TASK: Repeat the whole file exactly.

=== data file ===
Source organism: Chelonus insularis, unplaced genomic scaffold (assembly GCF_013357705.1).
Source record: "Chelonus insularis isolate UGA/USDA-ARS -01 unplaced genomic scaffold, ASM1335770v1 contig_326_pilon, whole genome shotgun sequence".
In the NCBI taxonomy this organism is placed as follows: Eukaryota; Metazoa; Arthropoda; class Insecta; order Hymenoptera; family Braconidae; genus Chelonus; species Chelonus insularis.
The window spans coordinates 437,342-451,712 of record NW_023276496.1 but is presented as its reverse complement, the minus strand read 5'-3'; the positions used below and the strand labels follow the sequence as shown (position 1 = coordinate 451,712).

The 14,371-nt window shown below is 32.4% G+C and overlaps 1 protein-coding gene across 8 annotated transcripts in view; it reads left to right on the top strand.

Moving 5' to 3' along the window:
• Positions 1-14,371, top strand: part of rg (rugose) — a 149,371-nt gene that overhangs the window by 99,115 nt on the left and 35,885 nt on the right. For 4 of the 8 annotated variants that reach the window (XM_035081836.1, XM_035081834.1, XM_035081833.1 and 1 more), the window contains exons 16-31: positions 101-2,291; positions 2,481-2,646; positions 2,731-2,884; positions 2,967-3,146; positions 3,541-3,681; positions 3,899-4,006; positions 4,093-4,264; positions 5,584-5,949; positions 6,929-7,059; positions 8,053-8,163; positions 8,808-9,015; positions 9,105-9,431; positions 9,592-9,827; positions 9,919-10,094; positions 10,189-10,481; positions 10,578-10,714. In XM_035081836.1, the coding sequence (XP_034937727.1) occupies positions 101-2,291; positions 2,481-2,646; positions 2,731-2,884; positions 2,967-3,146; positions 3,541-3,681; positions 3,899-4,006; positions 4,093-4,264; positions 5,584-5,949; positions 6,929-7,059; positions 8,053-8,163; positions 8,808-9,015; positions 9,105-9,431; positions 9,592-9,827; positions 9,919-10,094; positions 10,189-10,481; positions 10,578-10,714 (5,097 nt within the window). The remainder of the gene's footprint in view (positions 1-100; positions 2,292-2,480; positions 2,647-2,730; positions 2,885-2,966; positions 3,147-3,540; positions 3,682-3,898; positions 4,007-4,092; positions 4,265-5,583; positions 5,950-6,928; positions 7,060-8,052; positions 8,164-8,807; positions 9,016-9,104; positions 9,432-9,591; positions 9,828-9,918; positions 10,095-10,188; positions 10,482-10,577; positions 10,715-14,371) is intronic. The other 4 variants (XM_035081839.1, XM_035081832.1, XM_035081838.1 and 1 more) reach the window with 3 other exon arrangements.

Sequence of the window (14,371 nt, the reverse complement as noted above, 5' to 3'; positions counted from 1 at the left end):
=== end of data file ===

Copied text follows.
Source organism: Chelonus insularis, unplaced genomic scaffold (assembly GCF_013357705.1).
Source record: "Chelonus insularis isolate UGA/USDA-ARS -01 unplaced genomic scaffold, ASM1335770v1 contig_326_pilon, whole genome shotgun sequence".
In the NCBI taxonomy this organism is placed as follows: Eukaryota; Metazoa; Arthropoda; class Insecta; order Hymenoptera; family Braconidae; genus Chelonus; species Chelonus insularis.
The window spans coordinates 437,342-451,712 of record NW_023276496.1 but is presented as its reverse complement, the minus strand read 5'-3'; the positions used below and the strand labels follow the sequence as shown (position 1 = coordinate 451,712).

The 14,371-nt window shown below is 32.4% G+C and overlaps 1 protein-coding gene across 8 annotated transcripts in view; it reads left to right on the top strand.

Moving 5' to 3' along the window:
• Positions 1-14,371, top strand: part of rg (rugose) — a 149,371-nt gene that overhangs the window by 99,115 nt on the left and 35,885 nt on the right. For 4 of the 8 annotated variants that reach the window (XM_035081836.1, XM_035081834.1, XM_035081833.1 and 1 more), the window contains exons 16-31: positions 101-2,291; positions 2,481-2,646; positions 2,731-2,884; positions 2,967-3,146; positions 3,541-3,681; positions 3,899-4,006; positions 4,093-4,264; positions 5,584-5,949; positions 6,929-7,059; positions 8,053-8,163; positions 8,808-9,015; positions 9,105-9,431; positions 9,592-9,827; positions 9,919-10,094; positions 10,189-10,481; positions 10,578-10,714. In XM_035081836.1, the coding sequence (XP_034937727.1) occupies positions 101-2,291; positions 2,481-2,646; positions 2,731-2,884; positions 2,967-3,146; positions 3,541-3,681; positions 3,899-4,006; positions 4,093-4,264; positions 5,584-5,949; positions 6,929-7,059; positions 8,053-8,163; positions 8,808-9,015; positions 9,105-9,431; positions 9,592-9,827; positions 9,919-10,094; positions 10,189-10,481; positions 10,578-10,714 (5,097 nt within the window). The remainder of the gene's footprint in view (positions 1-100; positions 2,292-2,480; positions 2,647-2,730; positions 2,885-2,966; positions 3,147-3,540; positions 3,682-3,898; positions 4,007-4,092; positions 4,265-5,583; positions 5,950-6,928; positions 7,060-8,052; positions 8,164-8,807; positions 9,016-9,104; positions 9,432-9,591; positions 9,828-9,918; positions 10,095-10,188; positions 10,482-10,577; positions 10,715-14,371) is intronic. The other 4 variants (XM_035081839.1, XM_035081832.1, XM_035081838.1 and 1 more) reach the window with 3 other exon arrangements.

Sequence of the window (14,371 nt, the reverse complement as noted above, 5' to 3'; positions counted from 1 at the left end):